NORMALIZED CASH FLOW - HOW IT SHOULD BE CALCULATED.
Whether preparing to buy or sell a business, understanding how to correctly calculate the Normalized Cash Flow (NCF) of a business is crucial for successful business transfers, especially in the Micro Market. To “Normalize” is the process of adjusting non-recurring, excessive or insufficient expenses and revenues.
Sellers, buyers, financiers and appraisers of businesses use this calculation to provide a reference point for future cash flow projections in order to determine a business’ ability to service acquisition debt.
NCF represents the amount of cash available to a business at the completion of a defined accounting period after paying its operating expenses, adjusting for items which are personal to the shareholders of the business, investing in its maintenance and growth and adjusting for the cash component of net working capital.
Because acquisition financing is necessary for most business transfers in the Micro Market, both business sellers and business buyers should fully grasp how to properly calculate NCF. Typically, for business buyers to satisfy an interested financier, it is necessary to calculate the previous three years annual NCF and then project monthly cash flow for the next five years.
A business’ reported earnings may be, or have been, strong and growing but not until NCF is accurately calculated can it be determined if the business generated positive cash flow in a specific reporting period.
For example, a business that reported $100,000 in annual earnings but paid $100,000 in annual capital expenditures had zero annual free cash flow. Although this business was “profitable” according to its income statement, this business had no cash available to service additional debt. Moreover, a cyclical decrease in working capital throughout the year might cause periods of negative cash flow.
As a business seller or business buyer, understanding the nuances of the Normalized Cash Flow calculation is of paramount importance.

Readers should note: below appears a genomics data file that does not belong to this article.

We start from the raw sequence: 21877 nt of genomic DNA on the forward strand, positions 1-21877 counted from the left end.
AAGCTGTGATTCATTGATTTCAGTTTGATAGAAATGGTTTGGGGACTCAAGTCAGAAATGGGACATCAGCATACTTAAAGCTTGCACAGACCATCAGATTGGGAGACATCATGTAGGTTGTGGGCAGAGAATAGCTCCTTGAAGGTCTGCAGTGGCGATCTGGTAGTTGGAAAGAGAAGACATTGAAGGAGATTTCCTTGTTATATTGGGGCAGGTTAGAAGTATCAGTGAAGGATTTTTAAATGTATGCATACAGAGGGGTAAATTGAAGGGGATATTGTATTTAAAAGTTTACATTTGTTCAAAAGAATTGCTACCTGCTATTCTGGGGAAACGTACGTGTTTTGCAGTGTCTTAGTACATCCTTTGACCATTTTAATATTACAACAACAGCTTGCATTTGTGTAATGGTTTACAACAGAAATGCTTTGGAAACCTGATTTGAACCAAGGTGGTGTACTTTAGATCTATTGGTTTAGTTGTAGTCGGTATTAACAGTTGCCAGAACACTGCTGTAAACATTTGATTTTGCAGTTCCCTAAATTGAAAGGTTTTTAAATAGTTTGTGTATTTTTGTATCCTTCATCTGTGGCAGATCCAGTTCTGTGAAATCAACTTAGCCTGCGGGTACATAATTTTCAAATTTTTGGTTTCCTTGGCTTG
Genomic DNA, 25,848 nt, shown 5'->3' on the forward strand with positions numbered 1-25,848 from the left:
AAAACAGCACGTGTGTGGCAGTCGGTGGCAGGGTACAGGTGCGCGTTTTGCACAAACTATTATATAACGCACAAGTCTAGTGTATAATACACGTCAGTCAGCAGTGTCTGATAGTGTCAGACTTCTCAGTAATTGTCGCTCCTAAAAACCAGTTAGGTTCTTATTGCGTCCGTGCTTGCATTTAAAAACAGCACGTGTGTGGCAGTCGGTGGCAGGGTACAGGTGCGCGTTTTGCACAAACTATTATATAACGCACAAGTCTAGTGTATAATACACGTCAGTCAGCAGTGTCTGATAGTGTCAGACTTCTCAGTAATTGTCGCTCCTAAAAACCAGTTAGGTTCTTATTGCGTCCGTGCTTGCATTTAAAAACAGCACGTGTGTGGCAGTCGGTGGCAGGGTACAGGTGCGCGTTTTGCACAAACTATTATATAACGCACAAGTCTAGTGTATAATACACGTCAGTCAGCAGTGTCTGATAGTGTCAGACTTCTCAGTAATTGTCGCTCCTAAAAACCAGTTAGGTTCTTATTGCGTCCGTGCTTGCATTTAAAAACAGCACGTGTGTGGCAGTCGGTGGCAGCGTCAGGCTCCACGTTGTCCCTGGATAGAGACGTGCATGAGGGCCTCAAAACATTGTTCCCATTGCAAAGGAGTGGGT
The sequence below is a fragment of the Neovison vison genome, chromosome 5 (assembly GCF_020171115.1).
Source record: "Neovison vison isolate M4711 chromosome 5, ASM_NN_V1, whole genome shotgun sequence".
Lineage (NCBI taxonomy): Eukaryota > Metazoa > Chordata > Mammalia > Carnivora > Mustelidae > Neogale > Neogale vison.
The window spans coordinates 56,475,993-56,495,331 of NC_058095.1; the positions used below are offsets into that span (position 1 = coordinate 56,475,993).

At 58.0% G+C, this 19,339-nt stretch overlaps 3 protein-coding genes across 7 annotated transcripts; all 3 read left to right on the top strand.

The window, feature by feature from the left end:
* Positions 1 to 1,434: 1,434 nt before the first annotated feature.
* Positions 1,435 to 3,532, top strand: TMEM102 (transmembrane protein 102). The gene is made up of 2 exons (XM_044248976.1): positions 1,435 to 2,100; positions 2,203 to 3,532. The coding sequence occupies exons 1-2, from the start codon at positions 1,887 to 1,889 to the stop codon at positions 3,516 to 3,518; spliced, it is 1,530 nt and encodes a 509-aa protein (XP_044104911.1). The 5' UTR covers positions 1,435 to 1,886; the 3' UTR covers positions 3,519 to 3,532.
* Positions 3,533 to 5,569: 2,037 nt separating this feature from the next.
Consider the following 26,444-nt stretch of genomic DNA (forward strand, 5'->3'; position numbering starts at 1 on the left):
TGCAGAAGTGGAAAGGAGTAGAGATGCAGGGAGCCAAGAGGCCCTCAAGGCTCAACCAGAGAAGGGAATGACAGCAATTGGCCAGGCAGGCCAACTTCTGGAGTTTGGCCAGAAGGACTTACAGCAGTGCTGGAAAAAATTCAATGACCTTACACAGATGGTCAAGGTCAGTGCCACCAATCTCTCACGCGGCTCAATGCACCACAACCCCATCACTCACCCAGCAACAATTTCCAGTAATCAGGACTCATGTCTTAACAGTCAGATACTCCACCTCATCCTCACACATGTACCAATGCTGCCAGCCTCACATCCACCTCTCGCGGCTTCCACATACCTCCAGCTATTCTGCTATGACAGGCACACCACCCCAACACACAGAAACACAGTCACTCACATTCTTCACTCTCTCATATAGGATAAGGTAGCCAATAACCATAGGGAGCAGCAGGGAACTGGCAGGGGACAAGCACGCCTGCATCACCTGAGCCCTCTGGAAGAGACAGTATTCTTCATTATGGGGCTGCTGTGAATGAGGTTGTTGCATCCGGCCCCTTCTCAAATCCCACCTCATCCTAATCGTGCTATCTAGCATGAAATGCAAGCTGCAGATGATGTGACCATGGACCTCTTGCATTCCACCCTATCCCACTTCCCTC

THE COMPONENTS OF THE NORMALIZED CASH FLOW CALCULATION
The formula used by experienced business transfer professionals in the Micro Market to calculate NCF is:
EBITDA, Plus or Less adjustments to EBITDA, Less Capital Expenditures, Plus or Less change in the cash component of Net Working Capital
EBITDA is calculated based on data taken from the income statement of a business and is defined as earnings before the deduction of interest, taxes, depreciation and amortization. In the 1980s, when leveraged buyouts (LBO’s) of businesses were prevalent, EBITDA became widely used as a tool to measure a business’ cash flow and accordingly its ability to service acquisition debt. LBO sponsors pushed the concept that, because depreciation and amortization are not cash expenses, they should be considered as available cash to service debt. However, the use of EBITDA as a single measure of cash flow without consideration of other factors can be extremely misleading.
EBITDA does not account for the actual collection of cash. It is typical for a business to close the books on a year, recognize operating income, but not collect cash until a later period. Earnings (the “E” in EBITDA) are not cash. They merely reflect the difference between revenues and expenses, which are accounting concepts.
EBITDA doesn’t consider capital expense needs. Warren Buffett, in a 2002 Berkshire Hathaway shareholder letter, made the comment: “References to EBITDA make us shudder - does management think the tooth fairy pays for capital expenditures?”
Micro Market business ownership is typically a sole-proprietorship or a partnership of shareholders. Items might appear on the income statement of these businesses personal to these shareholders. These are not accounted for when EBITDA, by itself, is calculated.
EBITDA does not account for periodic changes in working capital. An increase in the average age of a business’ accounts receivable or an acceleration of payments to vendors if payment terms tighten would produce an unfavorable decrease in cash flow.
The implementation of certain accounting strategies can have a profound effect on EBITDA. For example, accounting policies that accelerate the recognition of revenues without the collection of cash makes EBITDA, by itself, an ineffective measurement of cash flow.